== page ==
22 Oct 2020 9:30 am
Innovation spins spider web architecture into 3D imaging technology

Purdue University innovators are taking cues from nature to develop 3D photodetectors for biomedical imaging. The Purdue researchers used some architectural features from spider webs to develop the technology.

21 Oct 2020 9:30 am
Oncotarget: Sirolimus-eluting stents -- opposite in vitro effects on the clonogenic cell potential

The cover for issue 31 of Oncotarget features Figure 4, Concentration dose-response curves of sirolimus effect [55 nM-1 nM] on the number of cells per surviving colony in U2OS cell line after 2 weeks exposure, by Vasuri, et al. which reported that the authors evaluated the long-term effects of sirolimus on three different cell in vitro models, cultured in physiological conditions mimicking sirolimus-eluted stent, in order to clarify the effectiveness of sirolimus in blocking cell proliferation a

21 Oct 2020 9:30 am
Critically ill infants given blood transfusions before surgery have poorer outcomes

Critically ill newborns who receive blood transfusions prior to surgery had about a 50% increased rate of complications or death than those who did not receive transfusions, according to a new study published today in Pediatrics by Nemours Children's Health System researchers. The findings demonstrate the potential danger that blood transfusions may have on the surgical outcomes of neonatal patients.

21 Oct 2020 9:30 am
Does classroom indoor environmental quality affect teaching and learning?

What impact does a classroom's indoor environment have on teaching, learning, and students' academic achievement in colleges and universities? This is the question researchers set out to answer in their analysis of all relevant published studies.

21 Oct 2020 9:30 am
The effects of wildfires and spruce beetle outbreaks on forest temperatures

Results from a study published in the Journal of Biogeography indicate that wildfires may play a role in accelerating climate-driven species changes in mountain forests by compounding regional warming trends.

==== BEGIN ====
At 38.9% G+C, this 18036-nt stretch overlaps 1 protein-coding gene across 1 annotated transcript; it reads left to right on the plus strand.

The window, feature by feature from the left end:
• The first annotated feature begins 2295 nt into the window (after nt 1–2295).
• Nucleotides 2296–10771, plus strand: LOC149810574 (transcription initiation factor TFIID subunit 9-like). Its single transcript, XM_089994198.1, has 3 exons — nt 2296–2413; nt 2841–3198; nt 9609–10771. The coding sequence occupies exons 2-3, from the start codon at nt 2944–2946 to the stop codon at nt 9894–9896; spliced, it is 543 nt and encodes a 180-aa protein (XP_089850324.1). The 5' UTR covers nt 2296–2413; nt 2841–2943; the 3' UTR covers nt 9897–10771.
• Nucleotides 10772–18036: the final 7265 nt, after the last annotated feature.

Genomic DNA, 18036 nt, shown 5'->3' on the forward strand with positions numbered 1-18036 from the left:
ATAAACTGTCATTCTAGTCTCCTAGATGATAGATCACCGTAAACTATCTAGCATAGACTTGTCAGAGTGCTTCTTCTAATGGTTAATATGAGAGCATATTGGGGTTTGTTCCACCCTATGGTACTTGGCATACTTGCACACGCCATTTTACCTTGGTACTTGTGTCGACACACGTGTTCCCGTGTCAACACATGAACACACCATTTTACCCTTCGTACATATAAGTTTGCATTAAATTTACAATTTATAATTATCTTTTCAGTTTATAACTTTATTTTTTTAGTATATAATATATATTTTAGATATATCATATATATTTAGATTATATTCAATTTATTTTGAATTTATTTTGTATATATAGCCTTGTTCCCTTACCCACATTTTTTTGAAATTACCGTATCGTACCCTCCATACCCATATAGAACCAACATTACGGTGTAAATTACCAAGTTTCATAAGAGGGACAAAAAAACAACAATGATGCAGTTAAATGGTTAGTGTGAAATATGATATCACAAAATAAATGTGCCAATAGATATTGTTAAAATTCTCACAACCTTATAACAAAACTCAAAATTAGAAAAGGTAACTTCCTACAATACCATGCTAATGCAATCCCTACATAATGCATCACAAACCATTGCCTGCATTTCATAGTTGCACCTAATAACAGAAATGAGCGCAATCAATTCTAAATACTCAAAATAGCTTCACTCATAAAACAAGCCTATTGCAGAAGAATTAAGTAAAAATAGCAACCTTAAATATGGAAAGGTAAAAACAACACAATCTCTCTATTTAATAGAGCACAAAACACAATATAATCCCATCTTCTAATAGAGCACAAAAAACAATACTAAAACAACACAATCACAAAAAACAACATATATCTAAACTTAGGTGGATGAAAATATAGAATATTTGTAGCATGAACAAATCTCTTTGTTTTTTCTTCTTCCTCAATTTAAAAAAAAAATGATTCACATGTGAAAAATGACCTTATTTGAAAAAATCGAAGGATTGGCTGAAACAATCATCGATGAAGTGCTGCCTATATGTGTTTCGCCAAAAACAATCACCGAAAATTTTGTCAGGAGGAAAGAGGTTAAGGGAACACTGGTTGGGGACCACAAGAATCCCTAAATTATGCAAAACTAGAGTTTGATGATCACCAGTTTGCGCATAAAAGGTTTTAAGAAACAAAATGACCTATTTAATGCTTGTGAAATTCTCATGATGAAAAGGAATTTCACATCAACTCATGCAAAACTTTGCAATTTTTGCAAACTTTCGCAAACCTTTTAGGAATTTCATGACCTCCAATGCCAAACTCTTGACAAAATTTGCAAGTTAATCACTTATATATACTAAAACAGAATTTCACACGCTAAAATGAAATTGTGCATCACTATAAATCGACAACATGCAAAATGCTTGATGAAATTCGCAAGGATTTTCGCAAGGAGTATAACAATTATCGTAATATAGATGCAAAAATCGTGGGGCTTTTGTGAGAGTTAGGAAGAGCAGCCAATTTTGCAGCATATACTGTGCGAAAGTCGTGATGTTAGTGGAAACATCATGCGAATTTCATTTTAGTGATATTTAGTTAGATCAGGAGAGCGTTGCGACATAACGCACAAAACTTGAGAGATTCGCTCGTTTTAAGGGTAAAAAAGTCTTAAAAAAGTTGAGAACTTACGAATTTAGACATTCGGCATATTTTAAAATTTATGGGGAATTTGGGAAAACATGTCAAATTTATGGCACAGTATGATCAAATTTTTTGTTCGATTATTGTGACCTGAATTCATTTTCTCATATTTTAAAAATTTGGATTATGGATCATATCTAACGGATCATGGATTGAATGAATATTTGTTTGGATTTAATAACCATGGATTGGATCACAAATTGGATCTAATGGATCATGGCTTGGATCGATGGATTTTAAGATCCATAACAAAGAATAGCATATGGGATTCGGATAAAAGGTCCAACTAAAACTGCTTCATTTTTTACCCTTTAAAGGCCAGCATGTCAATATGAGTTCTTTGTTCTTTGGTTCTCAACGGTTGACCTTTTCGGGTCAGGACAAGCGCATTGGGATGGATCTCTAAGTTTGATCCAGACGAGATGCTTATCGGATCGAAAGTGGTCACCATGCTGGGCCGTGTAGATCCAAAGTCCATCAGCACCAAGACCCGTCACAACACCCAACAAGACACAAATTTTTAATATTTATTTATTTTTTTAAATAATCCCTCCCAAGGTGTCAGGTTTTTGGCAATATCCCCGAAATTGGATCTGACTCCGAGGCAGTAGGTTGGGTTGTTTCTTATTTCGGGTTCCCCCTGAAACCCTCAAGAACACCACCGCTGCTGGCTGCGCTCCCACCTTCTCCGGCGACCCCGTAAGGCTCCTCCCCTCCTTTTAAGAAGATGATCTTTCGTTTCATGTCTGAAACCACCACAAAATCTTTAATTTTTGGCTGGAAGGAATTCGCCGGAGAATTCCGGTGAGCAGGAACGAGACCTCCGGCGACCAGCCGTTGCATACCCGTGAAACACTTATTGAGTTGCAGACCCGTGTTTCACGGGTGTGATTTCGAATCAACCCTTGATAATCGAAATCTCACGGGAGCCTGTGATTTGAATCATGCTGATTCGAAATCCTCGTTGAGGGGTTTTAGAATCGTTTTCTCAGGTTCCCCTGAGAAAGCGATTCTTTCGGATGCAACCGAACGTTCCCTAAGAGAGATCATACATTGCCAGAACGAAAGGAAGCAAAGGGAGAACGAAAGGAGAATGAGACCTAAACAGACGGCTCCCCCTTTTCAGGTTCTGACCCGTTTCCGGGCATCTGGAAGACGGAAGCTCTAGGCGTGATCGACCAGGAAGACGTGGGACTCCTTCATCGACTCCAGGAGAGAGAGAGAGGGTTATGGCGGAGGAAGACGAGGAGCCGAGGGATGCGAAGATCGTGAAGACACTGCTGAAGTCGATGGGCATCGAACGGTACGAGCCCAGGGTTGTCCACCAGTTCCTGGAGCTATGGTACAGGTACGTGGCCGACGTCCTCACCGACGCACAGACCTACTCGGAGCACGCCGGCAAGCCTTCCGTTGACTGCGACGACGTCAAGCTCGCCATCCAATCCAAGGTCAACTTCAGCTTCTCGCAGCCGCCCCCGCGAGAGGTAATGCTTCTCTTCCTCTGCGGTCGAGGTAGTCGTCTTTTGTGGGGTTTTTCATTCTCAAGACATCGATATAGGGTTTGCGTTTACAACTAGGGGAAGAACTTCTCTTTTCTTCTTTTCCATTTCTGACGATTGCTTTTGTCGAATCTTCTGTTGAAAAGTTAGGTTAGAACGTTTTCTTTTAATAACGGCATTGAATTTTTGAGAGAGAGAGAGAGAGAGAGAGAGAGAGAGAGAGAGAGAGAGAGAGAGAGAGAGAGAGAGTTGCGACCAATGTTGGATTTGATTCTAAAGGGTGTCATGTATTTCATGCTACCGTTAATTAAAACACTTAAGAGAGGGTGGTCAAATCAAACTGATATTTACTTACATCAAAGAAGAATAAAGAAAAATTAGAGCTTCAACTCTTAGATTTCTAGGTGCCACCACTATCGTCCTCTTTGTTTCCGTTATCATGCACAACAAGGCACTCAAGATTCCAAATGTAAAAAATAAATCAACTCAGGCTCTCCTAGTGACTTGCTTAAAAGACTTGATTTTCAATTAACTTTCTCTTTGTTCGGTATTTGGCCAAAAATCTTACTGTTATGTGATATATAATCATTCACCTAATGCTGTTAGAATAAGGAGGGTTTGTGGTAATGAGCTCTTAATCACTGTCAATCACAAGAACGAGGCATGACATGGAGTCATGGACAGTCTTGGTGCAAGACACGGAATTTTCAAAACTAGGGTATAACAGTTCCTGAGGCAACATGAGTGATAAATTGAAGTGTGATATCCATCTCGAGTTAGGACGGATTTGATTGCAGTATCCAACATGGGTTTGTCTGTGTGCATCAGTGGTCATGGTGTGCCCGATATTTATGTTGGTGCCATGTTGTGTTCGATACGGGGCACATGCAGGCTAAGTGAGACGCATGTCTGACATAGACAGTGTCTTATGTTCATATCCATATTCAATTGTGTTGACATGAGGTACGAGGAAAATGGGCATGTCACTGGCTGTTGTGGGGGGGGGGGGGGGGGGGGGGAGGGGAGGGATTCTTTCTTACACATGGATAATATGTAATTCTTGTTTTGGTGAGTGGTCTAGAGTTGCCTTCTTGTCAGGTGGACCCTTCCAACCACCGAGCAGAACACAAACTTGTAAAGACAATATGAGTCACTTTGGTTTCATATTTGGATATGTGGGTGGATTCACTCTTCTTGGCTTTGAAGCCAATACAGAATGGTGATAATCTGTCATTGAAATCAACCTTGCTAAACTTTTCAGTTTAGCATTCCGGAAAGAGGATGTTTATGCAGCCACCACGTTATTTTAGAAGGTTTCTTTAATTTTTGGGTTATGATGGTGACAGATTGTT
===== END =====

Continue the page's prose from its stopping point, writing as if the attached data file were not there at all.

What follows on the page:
21 Oct 2020 9:30 am
Do black lives matter protests impact fatal police interactions and crime?

A new analysis of nine years of nationwide data examines the impacts of the Black Lives Matter movement on fatal interactions with police, and on crime and arrests.

21 Oct 2020 9:30 am
Researchers analyze studies of interventions to prevent violence against children

Numerous studies have examined interventions aimed at preventing violence against children. A recent analysis reveals various gaps not adequately addressed by these studies.

21 Oct 2020 9:30 am
Cholesterol medications linked to lower cancer-related deaths in women

Among women with breast cancer, colorectal cancer, or melanoma, those who were taking cholesterol-lowering medications, were less likely to die from cancer, according to an analysis published in the British Journal of Clinical Pharmacology .

21 Oct 2020 9:30 am
Study reveals disparities in access to high-quality surgical care

Among U.S. patients diagnosed with breast, prostate, lung, or colorectal cancer from 2004 to 2016, those who were uninsured or had Medicare or Medicaid were less likely than privately insured patients to receive surgical care at high-volume hospitals. The findings are published in CANCER , a peer-reviewed journal of the American Cancer Society (ACS).

21 Oct 2020 9:30 am
Community noise may affect dementia risk

Results from a new study published in Alzheimer's & Dementia support emerging evidence suggesting that noise may influence individuals' risk of developing dementia later in life.

21 Oct 2020 9:30 am
Children with chronic kidney disease have outsized health burden

Chronically ill children with kidney disease may spend more time in the hospital, incur larger health care costs and have a higher risk of death compared to pediatric patients hospitalized for other chronic conditions, a new study suggests.

20 Oct 2020 9:30 am
Cannabis reduces OCD symptoms by half in the short-term

People with obsessive-compulsive disorder (OCD) report that the severity of symptoms was reduced by about half within four hours of smoking cannabis. After smoking cannabis, users with OCD reported it reduced their compulsions by 60%, intrusions, or unwanted thoughts, by 49% and anxiety by 52%. The study also found that higher doses and cannabis with higher concentrations of CBD were associated with larger reductions in compulsions.

20 Oct 2020 9:30 am
Oncotarget: cGAS-STING pathway in oncogenesis and cancer therapeutics

Oncotarget Volume 11, Issue 30 reported that recent evidence shows that the host innate immunity is also critical in sensing the presence of cytoplasmic DNA derived from genomic instability events, such as DNA damage and defective cell cycle progression.

20 Oct 2020 9:30 am
Oncotarget: Inhibition of HAS2 and hyaluronic acid production by 1,25-Dihydroxyvitamin D3 in breast